(Soundbite of music)

CHADWICK: Donovan and Gypsy Dave got their tickets to Athens, and Donovan went on to record hits like "Mellow Yellow," "Wear Your Love Like Heaven" and "First There is a Mountain."

(Soundbite of "First There is a Mountain")

DONOVAN: (singing) That's right. First, there is a mountain, then there is no mountain, then there is. First, there is a mountain, then there is no mountain, then there is.

CHADWICK: He's continued singing and writing songs, though never with quite the success of his earliest work, and after 40 years in the business, now he has an art show and a memoir out this year, the autobiography "Hurdy Gurdy Man" and from Sony a newly released boxed anthology of his music. It's called "Try and Catch the Wind." And there's something else, too, a renewed respect for Donovan, based at least in part on an admiration for someone who lived through and survived the dangerous role of pop star at the dawn of the Age of Aquarius.

Did it seem like it was going to go on forever, or were you aware that this was just a moment?

DONOVAN: No, you don't think what's going to happen next Tuesday, do you? Next Tuesday doesn't exist. You know, and actually when you're in the work, there is no time. Of course you have to wake up and maybe there's a bill to pay or a lawsuit at the door. But when you're in the work, no, time doesn't exist. So that's in answer to your question: Did we sit around and say will this go on forever? There was no forever. There was only now. And there is only now actually. Music and art arrests time. It stops time, so all these extraordinary things I've learned and continue to express can be the ramblings of a romantic poet. Well, they are the ramblings of a romantic poet, but there's a lot of art and artifice and a lot of effort and skill in what I've done. And the most beautiful piece of work is so effortless, you don't know how much work has gone into it. And one guy from theater told me you see the swan moving sedately over the lake. What you don't see is under the water the webbed feet doing like this (demonstrates).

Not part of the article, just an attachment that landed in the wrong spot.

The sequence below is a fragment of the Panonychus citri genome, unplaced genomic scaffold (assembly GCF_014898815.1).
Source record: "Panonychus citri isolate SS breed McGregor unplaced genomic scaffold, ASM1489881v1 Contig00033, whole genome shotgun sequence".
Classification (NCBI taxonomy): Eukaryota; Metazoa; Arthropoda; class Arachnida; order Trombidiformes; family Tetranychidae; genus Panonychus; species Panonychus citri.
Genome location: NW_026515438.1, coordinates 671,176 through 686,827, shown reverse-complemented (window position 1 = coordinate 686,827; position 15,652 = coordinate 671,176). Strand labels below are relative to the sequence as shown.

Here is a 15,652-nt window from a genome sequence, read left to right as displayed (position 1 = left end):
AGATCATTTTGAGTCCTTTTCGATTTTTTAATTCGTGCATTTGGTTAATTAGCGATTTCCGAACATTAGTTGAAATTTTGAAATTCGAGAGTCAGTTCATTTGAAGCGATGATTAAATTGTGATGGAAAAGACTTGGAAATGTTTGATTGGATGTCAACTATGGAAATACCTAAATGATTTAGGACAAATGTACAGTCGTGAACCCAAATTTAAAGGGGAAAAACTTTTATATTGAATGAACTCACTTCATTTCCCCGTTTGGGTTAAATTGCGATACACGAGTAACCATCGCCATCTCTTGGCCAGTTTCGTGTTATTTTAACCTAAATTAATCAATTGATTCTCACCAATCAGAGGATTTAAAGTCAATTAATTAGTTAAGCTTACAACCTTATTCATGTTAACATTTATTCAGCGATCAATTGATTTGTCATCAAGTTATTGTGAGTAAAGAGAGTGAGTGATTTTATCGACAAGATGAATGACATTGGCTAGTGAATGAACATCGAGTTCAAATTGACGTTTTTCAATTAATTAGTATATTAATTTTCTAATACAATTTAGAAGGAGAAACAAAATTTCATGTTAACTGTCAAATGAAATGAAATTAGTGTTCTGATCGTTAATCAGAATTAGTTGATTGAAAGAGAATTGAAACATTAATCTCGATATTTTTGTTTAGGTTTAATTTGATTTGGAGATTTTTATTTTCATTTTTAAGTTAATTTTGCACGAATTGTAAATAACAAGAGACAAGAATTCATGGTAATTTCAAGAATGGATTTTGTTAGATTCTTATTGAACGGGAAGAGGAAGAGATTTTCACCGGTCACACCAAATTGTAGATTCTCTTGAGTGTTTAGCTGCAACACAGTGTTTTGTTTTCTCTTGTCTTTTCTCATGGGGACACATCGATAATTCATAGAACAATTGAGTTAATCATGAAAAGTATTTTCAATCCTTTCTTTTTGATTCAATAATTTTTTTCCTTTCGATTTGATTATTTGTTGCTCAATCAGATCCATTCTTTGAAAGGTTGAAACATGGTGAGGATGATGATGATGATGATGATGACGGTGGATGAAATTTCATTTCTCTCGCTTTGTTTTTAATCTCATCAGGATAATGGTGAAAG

CHADWICK: Donovan, thank you.

DONOVAN: Welcome.

(Soundbite of music)

DONOVAN: Knowing her fate, Atlantis sent out ships to all corners of the Earth. Onboard were the 12: the poet, the physician, the farmer, the scientist, the magician and the other so-called gods of our legends. Though gods they were and as the elders of our time choose to remain blind, let us rejoice and let us sing and dance and ring in the new. Hail, Atlantis.

(Singing) Way down below the ocean...

CHADWICK: Donovan's exhibition Sapphographs is at the Gavinda Gallery in Washington, DC, through the first week of November.

I'm Alex Chadwick. There's more DAY TO DAY just ahead from NPR News.